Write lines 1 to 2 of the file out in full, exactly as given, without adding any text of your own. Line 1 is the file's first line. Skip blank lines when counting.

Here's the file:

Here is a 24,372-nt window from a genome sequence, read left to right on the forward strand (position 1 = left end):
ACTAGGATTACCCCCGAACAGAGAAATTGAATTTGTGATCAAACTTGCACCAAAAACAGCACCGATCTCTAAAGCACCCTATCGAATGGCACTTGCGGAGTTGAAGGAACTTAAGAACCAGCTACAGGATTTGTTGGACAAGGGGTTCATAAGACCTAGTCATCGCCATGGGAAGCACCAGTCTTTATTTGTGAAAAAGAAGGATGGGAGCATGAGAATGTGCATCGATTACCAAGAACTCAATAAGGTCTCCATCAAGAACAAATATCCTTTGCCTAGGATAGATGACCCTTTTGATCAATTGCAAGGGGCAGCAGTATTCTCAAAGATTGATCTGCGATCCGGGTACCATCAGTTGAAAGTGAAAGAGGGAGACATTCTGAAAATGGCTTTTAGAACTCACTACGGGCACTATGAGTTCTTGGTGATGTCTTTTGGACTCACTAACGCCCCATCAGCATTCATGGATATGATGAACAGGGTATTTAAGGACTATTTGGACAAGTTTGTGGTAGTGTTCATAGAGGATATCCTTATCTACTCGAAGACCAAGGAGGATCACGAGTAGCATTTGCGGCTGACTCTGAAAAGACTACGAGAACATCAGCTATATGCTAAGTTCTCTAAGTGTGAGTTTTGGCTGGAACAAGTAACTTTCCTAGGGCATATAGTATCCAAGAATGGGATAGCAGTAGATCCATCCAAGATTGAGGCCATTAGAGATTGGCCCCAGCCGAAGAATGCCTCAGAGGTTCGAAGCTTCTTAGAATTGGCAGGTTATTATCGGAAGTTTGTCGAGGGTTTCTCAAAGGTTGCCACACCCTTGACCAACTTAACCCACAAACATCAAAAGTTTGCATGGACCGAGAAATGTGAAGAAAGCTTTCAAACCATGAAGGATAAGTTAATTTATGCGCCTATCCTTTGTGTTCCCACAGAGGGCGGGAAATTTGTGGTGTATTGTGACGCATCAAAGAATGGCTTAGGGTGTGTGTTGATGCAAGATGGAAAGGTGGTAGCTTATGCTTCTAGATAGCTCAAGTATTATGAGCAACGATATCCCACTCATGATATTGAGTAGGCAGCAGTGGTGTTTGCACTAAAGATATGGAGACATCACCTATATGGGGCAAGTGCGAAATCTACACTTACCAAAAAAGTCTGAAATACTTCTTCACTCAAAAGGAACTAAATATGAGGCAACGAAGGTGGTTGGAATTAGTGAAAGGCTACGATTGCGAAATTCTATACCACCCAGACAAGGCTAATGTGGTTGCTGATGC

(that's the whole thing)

Here is a 24,372-nt window from a genome sequence, read left to right on the forward strand (position 1 = left end):
ACTAGGATTACCCCCGAACAGAGAAATTGAATTTGTGATCAAACTTGCACCAAAAACAGCACCGATCTCTAAAGCACCCTATCGAATGGCACTTGCGGAGTTGAAGGAACTTAAGAACCAGCTACAGGATTTGTTGGACAAGGGGTTCATAAGACCTAGTCATCGCCATGGGAAGCACCAGTCTTTATTTGTGAAAAAGAAGGATGGGAGCATGAGAATGTGCATCGATTACCAAGAACTCAATAAGGTCTCCATCAAGAACAAATATCCTTTGCCTAGGATAGATGACCCTTTTGATCAATTGCAAGGGGCAGCAGTATTCTCAAAGATTGATCTGCGATCCGGGTACCATCAGTTGAAAGTGAAAGAGGGAGACATTCTGAAAATGGCTTTTAGAACTCACTACGGGCACTATGAGTTCTTGGTGATGTCTTTTGGACTCACTAACGCCCCATCAGCATTCATGGATATGATGAACAGGGTATTTAAGGACTATTTGGACAAGTTTGTGGTAGTGTTCATAGAGGATATCCTTATCTACTCGAAGACCAAGGAGGATCACGAGTAGCATTTGCGGCTGACTCTGAAAAGACTACGAGAACATCAGCTATATGCTAAGTTCTCTAAGTGTGAGTTTTGGCTGGAACAAGTAACTTTCCTAGGGCATATAGTATCCAAGAATGGGATAGCAGTAGATCCATCCAAGATTGAGGCCATTAGAGATTGGCCCCAGCCGAAGAATGCCTCAGAGGTTCGAAGCTTCTTAGAATTGGCAGGTTATTATCGGAAGTTTGTCGAGGGTTTCTCAAAGGTTGCCACACCCTTGACCAACTTAACCCACAAACATCAAAAGTTTGCATGGACCGAGAAATGTGAAGAAAGCTTTCAAACCATGAAGGATAAGTTAATTTATGCGCCTATCCTTTGTGTTCCCACAGAGGGCGGGAAATTTGTGGTGTATTGTGACGCATCAAAGAATGGCTTAGGGTGTGTGTTGATGCAAGATGGAAAGGTGGTAGCTTATGCTTCTAGATAGCTCAAGTATTATGAGCAACGATATCCCACTCATGATATTGAGTAGGCAGCAGTGGTGTTTGCACTAAAGATATGGAGACATCACCTATATGGGGCAAGTGCGAAATCTACACTTACCAAAAAAGTCTGAAATACTTCTTCACTCAAAAGGAACTAAATATGAGGCAACGAAGGTGGTTGGAATTAGTGAAAGGCTACGATTGCGAAATTCTATACCACCCAGACAAGGCTAATGTGGTTGCTGATGC